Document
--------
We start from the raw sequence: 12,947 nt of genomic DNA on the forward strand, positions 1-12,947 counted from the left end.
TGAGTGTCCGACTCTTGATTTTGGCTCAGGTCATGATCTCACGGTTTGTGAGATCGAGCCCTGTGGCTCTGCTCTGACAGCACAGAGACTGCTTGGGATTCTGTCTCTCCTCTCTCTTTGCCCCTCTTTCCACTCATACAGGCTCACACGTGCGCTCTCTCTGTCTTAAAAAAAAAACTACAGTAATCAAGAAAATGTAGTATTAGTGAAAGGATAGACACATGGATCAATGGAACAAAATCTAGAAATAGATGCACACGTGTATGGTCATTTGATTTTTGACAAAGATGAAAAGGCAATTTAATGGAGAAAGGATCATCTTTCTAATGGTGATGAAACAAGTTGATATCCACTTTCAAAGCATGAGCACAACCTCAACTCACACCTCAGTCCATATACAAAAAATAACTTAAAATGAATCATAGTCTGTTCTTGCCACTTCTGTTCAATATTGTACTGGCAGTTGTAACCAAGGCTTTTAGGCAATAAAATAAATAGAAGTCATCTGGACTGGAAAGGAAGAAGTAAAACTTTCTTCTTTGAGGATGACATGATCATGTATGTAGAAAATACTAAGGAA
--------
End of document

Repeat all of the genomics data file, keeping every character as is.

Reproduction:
We start from the raw sequence: 12,947 nt of genomic DNA on the forward strand, positions 1-12,947 counted from the left end.
TGAGTGTCCGACTCTTGATTTTGGCTCAGGTCATGATCTCACGGTTTGTGAGATCGAGCCCTGTGGCTCTGCTCTGACAGCACAGAGACTGCTTGGGATTCTGTCTCTCCTCTCTCTTTGCCCCTCTTTCCACTCATACAGGCTCACACGTGCGCTCTCTCTGTCTTAAAAAAAAAACTACAGTAATCAAGAAAATGTAGTATTAGTGAAAGGATAGACACATGGATCAATGGAACAAAATCTAGAAATAGATGCACACGTGTATGGTCATTTGATTTTTGACAAAGATGAAAAGGCAATTTAATGGAGAAAGGATCATCTTTCTAATGGTGATGAAACAAGTTGATATCCACTTTCAAAGCATGAGCACAACCTCAACTCACACCTCAGTCCATATACAAAAAATAACTTAAAATGAATCATAGTCTGTTCTTGCCACTTCTGTTCAATATTGTACTGGCAGTTGTAACCAAGGCTTTTAGGCAATAAAATAAATAGAAGTCATCTGGACTGGAAAGGAAGAAGTAAAACTTTCTTCTTTGAGGATGACATGATCATGTATGTAGAAAATACTAAGGAA